John R. Callen is the CEO of MedRehab Alliance. In the following article, John Callen discusses the current challenges of healthcare staffing, causes, and why shortages of quality employees are on the rise.
Following the COVID-19 pandemic and the subsequent surge in job opportunities for healthcare professionals, many hospitals and other medical organizations are facing recruiting challenges. With hospitals in a worse-than-usual state of disrepair, it seems that every healthcare professional is in high demand. As such, many organizations are now finding it difficult to attract the staff they need.
John R. Callen of MedRehab Alliance will shed some light on the current challenges faced by healthcare organizations and offer suggestions for addressing these issues, as well as determining the cause of these challenges and potential solutions.
John R. Callen on the Lack of Qualified Healthcare Professionals
One of the primary challenges facing many hospitals and other medical organizations today is a shortage of qualified healthcare professionals. Because so many workers have left their positions, either to work remotely or because they are wary of potentially contracting COVID-19, there simply aren’t enough people available to fill open positions or take on extra shifts explains Callen.
Unfortunately, this problem is compounded by the fact that many healthcare workers are not in a position to work remotely, as they are typically on-site care providers. This means that healthcare organizations must rely on contractors or temporary staff to fill the gaps left by their permanent employees, meaning hospitals are being filled with underqualified or under-credentialed workers.
Missing Information on Healthcare Professionals
Callen says that another challenge facing the healthcare industry is a lack of accurate and up-to-date information regarding healthcare professionals. While there are plenty of online databases available, many organizations do not have access to these databases or may be unable to search them effectively.
This can lead to costly mistakes and wasted time as recruiters send out offers that are ultimately rejected by applicants.
To address these issues, John R. Callen says that some hospitals and healthcare organizations are now turning to third-party staffing agencies to help them fill vacant positions. These agencies use more advanced databases that enable recruiters to search for potential candidates more efficiently and effectively, helping them quickly find the right professionals for their needs.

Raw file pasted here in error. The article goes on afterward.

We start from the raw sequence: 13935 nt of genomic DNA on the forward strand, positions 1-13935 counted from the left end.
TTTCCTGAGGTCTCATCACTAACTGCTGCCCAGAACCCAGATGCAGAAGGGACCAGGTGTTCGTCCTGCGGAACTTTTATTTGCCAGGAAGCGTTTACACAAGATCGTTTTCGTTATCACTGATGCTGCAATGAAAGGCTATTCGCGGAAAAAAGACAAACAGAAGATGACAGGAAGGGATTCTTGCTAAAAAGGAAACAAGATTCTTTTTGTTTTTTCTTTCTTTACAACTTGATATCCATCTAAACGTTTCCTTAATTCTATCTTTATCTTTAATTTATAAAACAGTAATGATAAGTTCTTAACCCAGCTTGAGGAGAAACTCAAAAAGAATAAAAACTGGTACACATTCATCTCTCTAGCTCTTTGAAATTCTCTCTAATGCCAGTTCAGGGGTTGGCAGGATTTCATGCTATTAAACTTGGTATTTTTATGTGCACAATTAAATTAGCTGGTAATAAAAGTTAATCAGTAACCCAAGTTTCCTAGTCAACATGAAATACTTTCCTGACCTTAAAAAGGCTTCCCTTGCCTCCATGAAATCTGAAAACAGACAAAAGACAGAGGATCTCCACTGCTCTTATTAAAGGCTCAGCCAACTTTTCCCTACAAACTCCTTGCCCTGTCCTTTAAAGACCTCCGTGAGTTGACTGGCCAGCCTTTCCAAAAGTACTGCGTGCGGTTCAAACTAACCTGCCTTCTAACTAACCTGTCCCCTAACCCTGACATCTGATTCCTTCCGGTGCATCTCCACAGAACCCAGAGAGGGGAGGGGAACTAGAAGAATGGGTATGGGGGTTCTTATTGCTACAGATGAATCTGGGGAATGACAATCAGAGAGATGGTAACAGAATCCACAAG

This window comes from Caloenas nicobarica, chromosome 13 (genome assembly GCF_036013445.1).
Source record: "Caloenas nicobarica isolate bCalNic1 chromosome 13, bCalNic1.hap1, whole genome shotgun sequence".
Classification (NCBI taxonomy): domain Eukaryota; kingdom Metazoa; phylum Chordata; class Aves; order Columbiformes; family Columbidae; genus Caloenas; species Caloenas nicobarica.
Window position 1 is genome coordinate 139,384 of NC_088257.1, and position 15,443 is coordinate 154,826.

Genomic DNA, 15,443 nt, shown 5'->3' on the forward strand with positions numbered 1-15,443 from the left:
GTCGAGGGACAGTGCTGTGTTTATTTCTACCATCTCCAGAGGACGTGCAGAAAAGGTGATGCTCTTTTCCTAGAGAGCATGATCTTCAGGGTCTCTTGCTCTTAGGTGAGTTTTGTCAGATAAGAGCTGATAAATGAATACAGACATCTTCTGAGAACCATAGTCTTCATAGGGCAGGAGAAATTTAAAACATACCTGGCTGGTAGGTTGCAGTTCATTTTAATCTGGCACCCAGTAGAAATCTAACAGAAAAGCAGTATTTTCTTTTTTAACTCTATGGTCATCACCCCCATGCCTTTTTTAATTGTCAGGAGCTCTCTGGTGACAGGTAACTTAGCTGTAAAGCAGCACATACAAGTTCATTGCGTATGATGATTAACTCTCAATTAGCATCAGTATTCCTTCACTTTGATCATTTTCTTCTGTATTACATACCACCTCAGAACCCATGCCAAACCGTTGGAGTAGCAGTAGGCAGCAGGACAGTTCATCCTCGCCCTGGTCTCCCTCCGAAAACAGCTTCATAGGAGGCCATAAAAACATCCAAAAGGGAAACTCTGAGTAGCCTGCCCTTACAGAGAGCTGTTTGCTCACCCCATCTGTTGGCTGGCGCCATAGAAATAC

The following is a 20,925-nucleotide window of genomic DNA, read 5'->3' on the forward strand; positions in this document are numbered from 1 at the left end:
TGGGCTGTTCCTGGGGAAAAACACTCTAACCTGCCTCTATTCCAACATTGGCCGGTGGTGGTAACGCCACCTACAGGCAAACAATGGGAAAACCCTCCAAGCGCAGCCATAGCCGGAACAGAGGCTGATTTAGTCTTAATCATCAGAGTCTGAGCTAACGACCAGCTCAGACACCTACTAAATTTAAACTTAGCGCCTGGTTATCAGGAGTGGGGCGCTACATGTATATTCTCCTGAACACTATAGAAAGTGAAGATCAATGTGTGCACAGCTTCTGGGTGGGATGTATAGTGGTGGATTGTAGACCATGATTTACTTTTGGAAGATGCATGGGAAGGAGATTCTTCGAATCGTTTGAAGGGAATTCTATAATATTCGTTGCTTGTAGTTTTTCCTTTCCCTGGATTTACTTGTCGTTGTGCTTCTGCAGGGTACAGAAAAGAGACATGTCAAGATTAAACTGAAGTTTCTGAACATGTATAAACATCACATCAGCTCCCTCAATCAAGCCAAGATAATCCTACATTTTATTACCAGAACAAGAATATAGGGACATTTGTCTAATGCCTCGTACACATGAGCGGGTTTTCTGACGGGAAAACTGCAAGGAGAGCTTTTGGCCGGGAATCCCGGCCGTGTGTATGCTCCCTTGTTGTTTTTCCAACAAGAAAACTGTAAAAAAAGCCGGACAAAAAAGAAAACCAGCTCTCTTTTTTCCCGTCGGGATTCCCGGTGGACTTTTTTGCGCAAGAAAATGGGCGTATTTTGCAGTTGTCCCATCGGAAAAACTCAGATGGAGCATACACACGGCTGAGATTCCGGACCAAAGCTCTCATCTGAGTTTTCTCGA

Additionally, these agencies often have extensive networks of healthcare professionals who they are able to reach out to, meaning that hospitals can access a wider pool of applicants and fill their positions more quickly.
Reduced Staffing Budgets
John R. Callen of MedRehab Alliance says that besides not having the staff they need to fill job openings, many medical organizations also lack the financial resources to put together attractive packages for top candidates, resulting in lost talent and overworked staff who are struggling to keep up.
This issue is exacerbated by the fact that hospitals and other healthcare organizations typically have limited budgets for staffing and recruiting, making it difficult for them to compete with larger or more well-funded competitors who could potentially offer higher salaries or more enticing bonuses and flexible schedules.
A similar solution is being used by hospitals and other medical organizations to address this issue: outsourcing. By enlisting the help of third-party staffing agencies, hospitals can gain access to a larger pool of candidates, making it easier for them to fill their positions with the right professionals, although these agencies often charge a fee for their services, which is only worsening the debt of hospitals.
The Causes of the Healthcare Staffing Issues
With staffing problems across the healthcare industry, it is important to understand what factors are contributing to these issues and how they can be addressed.
Fear of COVID-19
Working on the frontline of healthcare comes with some inherent risks, and the recent outbreak of COVID-19 has diminished many workers’ confidence in their ability to do their jobs safely, seriously affecting nurse performance. As such, Callen says that many professionals in this field have backed out of their positions, either voluntarily or via firing.
Lack of Focus on Retention
With so much time and effort being dedicated to recruitment, many healthcare organizations lack the resources or knowledge necessary to retain their workforce. While there are some basic retention strategies that can be implemented, such as offering competitive salaries and benefits packages, many hospitals simply do not have the time, money, or manpower to implement these programs effectively.
Changing Demographics of Healthcare Staff
In addition to being wary about the risks of working in a hospital, many healthcare professionals are also seeking out positions with higher pay and more flexible schedules reports John R. Callen of MedRehab Alliance. As such, hospitals need to be able to adapt quickly and offer higher salaries or more enticing benefits packages in order to compete for talent against larger, flexible organizations that can afford these perks.
As the healthcare industry continues to grow and change, the challenges of staffing will only become more complex. At the same time, John R. Callen explains that new technologies and strategies are emerging that can help hospitals overcome these problems and fill their vacancies with top talent.
By understanding the causes of these issues and exploring some potential solutions, medical organizations can better prepare themselves to compete for top candidates and maintain a strong workforce.